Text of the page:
February 9, 2014

Dealing with Down Dog.

Down dog yoga

We all have our favorite poses. And then there is the pose we h— (ahem) find very challenging.

The pose that I dread is Down Dog: Adhomukha Svanasna. Every single time my teacher tells us to go into downward dog, I cringe. So why is this such a struggle?

My hamstrings are tight so my knees are difficult to straighten. My heels are so far off the floor I could be wearing a pair of stilettos. My body weight is shifted to my arms since I can’t get my heels on the floor which makes my arms shake and my wrists hurt. With all of this combined, my back rounds into an arch, so instead of resembling the upside down “V” that I am supposed to be doing I look more like the small letter “N.”

Yet, I have been told that the pose we find the hardest is the one we need the most. The benefits are not only a great full body stretch of the back, hamstrings, calves, shoulders, arms and hands but is said to aid in relieving depression and stress. It eases digestion, soothes headaches, prevents and alleviates sciatica, and quiets menstrual cramps.

It seems like a pose I need to be on friendlier terms with, then.

How I deal with Down Dog:

1) I get my hands up on a brick. By placing a brick under each hand, the pressure is decreased off your hamstrings and forces some of the weight onto your lower body. If the bricks aren’t enough, you can place your hands on a chair. Another option is to place your heels against a wall. This keeps me stable and gives a place for my heels to rest.

2) I stretch out my calves first. I have extremely tight Achilles tendons. They are so tight in fact, that when I was a child a doctor wanted to perform surgery and cut a muscle in the back of my leg. My mom didn’t really want to put me through surgery and asked for a second opinion. The other doctor suggested she sign me up for ballet which she did. While I may have gotten more flexible then, my muscles have returned to their constricted spots.

I find if I stretch out a little before I go to yoga, my heels fall slightly closer to the floor and make the whole pose a little bit easier.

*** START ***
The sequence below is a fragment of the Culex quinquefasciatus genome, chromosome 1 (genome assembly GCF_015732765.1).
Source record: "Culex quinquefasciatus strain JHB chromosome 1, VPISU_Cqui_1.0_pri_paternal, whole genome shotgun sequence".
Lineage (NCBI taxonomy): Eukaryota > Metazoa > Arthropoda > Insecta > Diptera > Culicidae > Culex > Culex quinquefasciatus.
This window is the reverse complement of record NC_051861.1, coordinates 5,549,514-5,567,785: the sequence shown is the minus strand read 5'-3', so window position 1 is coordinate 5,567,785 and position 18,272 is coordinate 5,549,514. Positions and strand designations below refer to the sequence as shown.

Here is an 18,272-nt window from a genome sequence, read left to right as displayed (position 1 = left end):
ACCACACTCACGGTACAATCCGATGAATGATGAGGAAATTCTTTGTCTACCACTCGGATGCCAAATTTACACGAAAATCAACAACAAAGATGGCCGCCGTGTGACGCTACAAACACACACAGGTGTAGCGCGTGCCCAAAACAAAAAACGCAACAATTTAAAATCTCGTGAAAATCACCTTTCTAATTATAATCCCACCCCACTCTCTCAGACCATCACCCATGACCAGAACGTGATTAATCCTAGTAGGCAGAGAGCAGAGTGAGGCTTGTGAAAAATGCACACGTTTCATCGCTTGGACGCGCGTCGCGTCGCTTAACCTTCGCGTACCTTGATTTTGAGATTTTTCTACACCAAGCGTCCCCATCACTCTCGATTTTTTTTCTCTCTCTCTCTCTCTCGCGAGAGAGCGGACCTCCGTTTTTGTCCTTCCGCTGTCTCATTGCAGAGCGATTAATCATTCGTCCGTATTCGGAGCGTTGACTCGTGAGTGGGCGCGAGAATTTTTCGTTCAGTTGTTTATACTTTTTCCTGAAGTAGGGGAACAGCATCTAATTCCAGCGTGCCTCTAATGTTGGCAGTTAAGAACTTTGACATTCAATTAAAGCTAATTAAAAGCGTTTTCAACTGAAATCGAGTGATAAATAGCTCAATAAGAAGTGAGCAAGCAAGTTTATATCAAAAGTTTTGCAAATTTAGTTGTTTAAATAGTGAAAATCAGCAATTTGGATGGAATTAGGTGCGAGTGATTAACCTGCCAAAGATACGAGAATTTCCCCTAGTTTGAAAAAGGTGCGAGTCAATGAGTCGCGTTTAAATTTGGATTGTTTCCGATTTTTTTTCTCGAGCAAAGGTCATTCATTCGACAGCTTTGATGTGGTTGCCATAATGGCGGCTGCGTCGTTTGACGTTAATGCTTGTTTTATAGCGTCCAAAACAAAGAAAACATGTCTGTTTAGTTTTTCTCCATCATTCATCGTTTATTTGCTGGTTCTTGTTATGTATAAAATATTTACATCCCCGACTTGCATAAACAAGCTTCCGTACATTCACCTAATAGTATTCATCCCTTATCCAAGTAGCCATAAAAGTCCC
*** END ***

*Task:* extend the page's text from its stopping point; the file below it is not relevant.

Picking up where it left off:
3) I place my hands on a towel or slant board prop. At the studio I attend, there are a plethora of props to choose from to assist us in our poses. One of these props is a piece of wood that measures 1-3/8 by 4-1/4 x 24 inches long and is rounded on the top. It raises your wrists off the ground which eases the pressure. Another option is to place it under your heels.

4) I don’t stay in it very long. While I like to push my self a little bit, I find the longer I stay in a pose that I am struggling so hard with that my arms are shaking, the worse the pose gets. I’ve heard my teacher say it many times before: Don’t stay in a bad pose. If I need to come out, I do. This isn’t a competition (although we may feel like it is sometimes). Gradually increasing time is best.

5) I practice (sometimes). Okay, I really do h— (ahem) find this pose challenging. I dread practicing it. But yoga is not just about being more flexible, is it now? Yoga starts out by stretching our muscles, but it also broadens our minds. It throws the things in our faces that we don’t want to deal with and says Guess what? Deal with me. So part of this is practicing the poses we don’t like. So I practice. And in my practice I learn that the challenges we don’t want to face are sometimes the challenges that will make us stronger in the long run.

Do any of these tips make me enjoy this pose anymore? No, they do not.

Maybe I will never enjoy downward facing dog. Maybe every time I go to yoga and my teacher calls out Adhomukha Svanasna I will cringe inside. Maybe my heels will never feel the cool floor of the yoga studio. But what I have found is that while there is joy in success, there is also joy in the journey.

And we all have to start somewhere.


The Real Reason Downward-Facing Dog Is So Good for You. 

A Downward Facing Dog Doesn’t Mind How It Looks.


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Editor: Catherine Monkman

Photo credit: US Air Force/Flickr Creative Commons

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